So you think the stage is less flexible than the cinema in its ability to show action?
Then you might want to buy a ticket to The 39 Steps, a Jobsite Theater production opening Jan. 11 at the Shimberg Playhouse of Straz Center for the Performing Arts.The New York version of the show, which is based on the 1935 Hitchcock thriller of the same name (loosely adapted from a novel of the same name by John Buchan), opened four years ago and won a rave review from hard-to-impress Times critic Ben Brantley, and even in film-besotted L.A., the Hollywood Reporter critic said, “As parodies go, they don’t get much better than this.”
If the Jobsite crew — Matt Lunsford, Brian Shea, Amy Elizabeth Gray and Spencer Meyers, together playing more than 150 parts; directed by Katrina Stevenson — can make this thing work, it promises to demonstrate that the theater’s ability to stimulate the imagination outstrips the stubborn realism which is film’s glory — and limitation.
“There’s a chase at one point on the exterior of a train,” says Lunsford during an interview at the Barnes and Noble café in South Tampa. “Part of the comedy comes from the fact that it can’t be done; so the fact that it is being done is, I hope, very entertaining to the audience.”
Lunsford plays lead character Richard Hannay, who goes to the theater one day in pre-World War II England, and meets “a mysterious beautiful woman who is a spy and she’s running from other spies.” They end up at Hannay’s apartment, where the woman is killed; and in her last dying moments she imparts terribly important information which Hannay must deliver to a contact in Scotland. The bad guys, this being the ’30s, are German, and the good guys are the British — who are very “stiff upper lip” but “in a very bumbling, buffoon-like way,” says Lunsford.
As Hannay makes his way to Scotland, there are several coups de théâtre, including a scene in Edinburgh Station where Shea transforms within seconds from salesman to porter to police officer while Spencer changes from salesman to paperboy to woman, and Lunsford is “just sitting there, hiding from the policemen or watching what’s going on.” Making the illusion even more impressive is the fact that there’s very little set — just some steamer trunks that are “either train seats, or a dinner table and chairs, or a sheriff’s desk at one point, or a podium for a political speech.”
In the first minutes of the play, Hannay is running from the police who think he killed the mysterious woman, but once he gets to Scotland, the Germans too become his foes. “I kind of fall in and out of the hands of both groups,” Lunsford says. There’s a love story (with another character impersonated by Gray) and so much action that Lunsford is usually pouring with sweat by the end of rehearsal.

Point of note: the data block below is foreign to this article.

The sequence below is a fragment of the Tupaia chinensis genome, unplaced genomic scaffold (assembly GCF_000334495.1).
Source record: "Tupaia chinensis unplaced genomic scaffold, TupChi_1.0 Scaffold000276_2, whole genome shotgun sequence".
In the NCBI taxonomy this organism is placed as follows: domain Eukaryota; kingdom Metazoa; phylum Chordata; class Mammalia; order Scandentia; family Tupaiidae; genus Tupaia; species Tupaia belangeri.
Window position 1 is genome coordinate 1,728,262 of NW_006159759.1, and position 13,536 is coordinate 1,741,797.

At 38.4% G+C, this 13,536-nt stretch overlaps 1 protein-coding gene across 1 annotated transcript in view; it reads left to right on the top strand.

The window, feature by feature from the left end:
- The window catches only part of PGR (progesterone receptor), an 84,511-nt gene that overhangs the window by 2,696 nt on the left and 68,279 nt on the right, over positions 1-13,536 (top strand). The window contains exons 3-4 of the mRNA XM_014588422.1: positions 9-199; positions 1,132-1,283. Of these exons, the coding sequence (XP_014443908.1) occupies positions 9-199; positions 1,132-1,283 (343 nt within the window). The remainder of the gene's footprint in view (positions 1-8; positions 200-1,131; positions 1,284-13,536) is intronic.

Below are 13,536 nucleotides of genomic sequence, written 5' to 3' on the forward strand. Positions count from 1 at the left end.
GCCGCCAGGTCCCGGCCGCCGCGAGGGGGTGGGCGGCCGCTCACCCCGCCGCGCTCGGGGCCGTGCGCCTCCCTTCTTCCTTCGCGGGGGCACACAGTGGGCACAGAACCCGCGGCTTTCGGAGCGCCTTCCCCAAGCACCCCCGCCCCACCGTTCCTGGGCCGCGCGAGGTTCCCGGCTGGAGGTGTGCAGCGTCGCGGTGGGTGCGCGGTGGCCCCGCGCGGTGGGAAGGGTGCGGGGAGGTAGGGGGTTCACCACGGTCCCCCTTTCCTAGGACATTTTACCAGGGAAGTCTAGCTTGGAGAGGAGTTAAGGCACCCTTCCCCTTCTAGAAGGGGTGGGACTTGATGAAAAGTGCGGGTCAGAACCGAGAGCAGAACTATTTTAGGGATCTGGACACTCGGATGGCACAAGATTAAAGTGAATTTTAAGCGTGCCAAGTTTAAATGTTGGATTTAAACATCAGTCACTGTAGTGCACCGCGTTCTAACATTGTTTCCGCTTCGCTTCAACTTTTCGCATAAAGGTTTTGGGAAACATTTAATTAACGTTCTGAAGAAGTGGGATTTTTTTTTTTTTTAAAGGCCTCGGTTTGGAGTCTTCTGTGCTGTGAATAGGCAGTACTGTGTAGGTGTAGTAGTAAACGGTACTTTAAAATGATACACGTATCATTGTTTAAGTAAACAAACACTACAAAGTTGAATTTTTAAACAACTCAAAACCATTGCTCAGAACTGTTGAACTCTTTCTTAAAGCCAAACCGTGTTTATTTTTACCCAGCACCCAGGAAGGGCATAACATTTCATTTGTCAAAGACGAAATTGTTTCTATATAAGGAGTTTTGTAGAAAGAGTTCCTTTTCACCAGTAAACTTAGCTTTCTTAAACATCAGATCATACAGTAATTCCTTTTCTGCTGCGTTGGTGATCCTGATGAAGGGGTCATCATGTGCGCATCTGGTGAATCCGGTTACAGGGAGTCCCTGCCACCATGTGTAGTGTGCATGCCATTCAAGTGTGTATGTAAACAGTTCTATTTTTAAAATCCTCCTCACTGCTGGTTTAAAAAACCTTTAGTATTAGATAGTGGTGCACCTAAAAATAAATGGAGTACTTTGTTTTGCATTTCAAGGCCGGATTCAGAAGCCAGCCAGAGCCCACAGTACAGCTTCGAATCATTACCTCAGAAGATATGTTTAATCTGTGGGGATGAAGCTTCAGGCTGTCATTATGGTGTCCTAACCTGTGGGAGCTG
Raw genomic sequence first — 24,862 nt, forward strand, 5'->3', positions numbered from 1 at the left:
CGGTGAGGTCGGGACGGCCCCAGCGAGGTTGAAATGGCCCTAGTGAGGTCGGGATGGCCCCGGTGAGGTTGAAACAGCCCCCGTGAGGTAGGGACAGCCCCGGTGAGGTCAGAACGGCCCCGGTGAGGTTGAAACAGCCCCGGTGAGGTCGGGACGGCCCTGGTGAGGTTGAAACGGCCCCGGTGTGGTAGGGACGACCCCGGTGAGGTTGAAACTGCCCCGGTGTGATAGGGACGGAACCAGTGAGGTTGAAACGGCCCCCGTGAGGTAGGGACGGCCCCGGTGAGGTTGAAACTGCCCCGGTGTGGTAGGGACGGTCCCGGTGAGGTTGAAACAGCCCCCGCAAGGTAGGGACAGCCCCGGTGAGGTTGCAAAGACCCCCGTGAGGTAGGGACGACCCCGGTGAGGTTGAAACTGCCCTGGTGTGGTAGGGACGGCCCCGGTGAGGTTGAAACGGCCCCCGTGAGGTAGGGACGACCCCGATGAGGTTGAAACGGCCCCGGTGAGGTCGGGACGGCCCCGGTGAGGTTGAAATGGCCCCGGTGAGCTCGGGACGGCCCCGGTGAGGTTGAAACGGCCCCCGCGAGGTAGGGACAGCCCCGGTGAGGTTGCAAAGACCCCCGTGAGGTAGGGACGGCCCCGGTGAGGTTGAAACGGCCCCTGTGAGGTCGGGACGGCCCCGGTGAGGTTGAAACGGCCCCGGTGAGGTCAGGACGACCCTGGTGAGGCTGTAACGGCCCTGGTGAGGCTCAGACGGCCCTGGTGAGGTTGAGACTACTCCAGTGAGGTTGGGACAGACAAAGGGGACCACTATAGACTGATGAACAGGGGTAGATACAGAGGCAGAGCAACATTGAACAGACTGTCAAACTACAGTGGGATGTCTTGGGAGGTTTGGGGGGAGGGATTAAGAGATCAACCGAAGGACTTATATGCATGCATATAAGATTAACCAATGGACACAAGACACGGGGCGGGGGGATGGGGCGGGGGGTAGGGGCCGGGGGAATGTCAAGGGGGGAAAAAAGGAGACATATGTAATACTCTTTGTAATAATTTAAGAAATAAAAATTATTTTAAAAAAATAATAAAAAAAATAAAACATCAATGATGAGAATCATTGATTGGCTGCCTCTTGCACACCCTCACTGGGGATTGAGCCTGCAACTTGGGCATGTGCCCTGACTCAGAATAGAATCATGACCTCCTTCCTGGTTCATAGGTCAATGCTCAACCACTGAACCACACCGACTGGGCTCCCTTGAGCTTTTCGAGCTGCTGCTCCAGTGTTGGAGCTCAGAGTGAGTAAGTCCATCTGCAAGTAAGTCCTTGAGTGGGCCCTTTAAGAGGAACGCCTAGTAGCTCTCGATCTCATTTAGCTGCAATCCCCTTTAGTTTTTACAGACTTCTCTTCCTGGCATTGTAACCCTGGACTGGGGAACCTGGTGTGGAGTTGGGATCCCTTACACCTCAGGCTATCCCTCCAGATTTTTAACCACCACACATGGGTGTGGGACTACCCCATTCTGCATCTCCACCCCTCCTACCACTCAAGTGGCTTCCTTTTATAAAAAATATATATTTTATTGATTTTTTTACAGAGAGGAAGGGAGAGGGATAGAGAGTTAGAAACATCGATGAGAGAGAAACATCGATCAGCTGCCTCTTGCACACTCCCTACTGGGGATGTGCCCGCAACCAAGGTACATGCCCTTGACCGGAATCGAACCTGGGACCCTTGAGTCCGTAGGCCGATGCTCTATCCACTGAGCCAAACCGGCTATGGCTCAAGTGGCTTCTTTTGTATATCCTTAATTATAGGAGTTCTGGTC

Playing a Brit isn’t a stretch for Lunsford: he was born 34 years ago in Bath, England, son of an American father from Valrico and a British mother, and he only moved to the U.S. permanently when he was 24. He grew up in London in a “dreary suburb” called Blackwater, attended private schools (where he caught the acting bug) as a day student, and applied fruitlessly to the better English drama schools before giving up and moving to the U.S.
Once in Florida, where he has relatives, he enrolled as a student in a Stageworks acting class and got his first local theater job in a short play festival at Gorilla Theatre. With Anna Brennen’s encouragement, he auditioned for Jobsite, and was cast in The Nature of Fear and Its Effects.
Since then he’s worked mostly at Jobsite — Murder Ballads, The Pillowman, The Lieutenant of Inishmore, Quills and other plays — but has also done some work for Stageworks (The Glass Menagerie, The Shape of Things) and American Stage, where he appeared in Blithe Spirit. He coaches actors in perfecting their British accents (he helped out in freeFall’s Christmas Carol most recently) and to pay the bills waits tables and works as a carpenter. He loves acting with Jobsite because “their number one goal is to break ground in daring and entertaining art. They’re brave.”
Brave enough to make a success of The 39 Steps? If ever a play promised to tax the talents of a director and actors, this is it: a fast-moving comedy-thriller-romance demanding repeated efforts of imagination.
I can hardly wait to see whether the Jobsite troupe can make it run.
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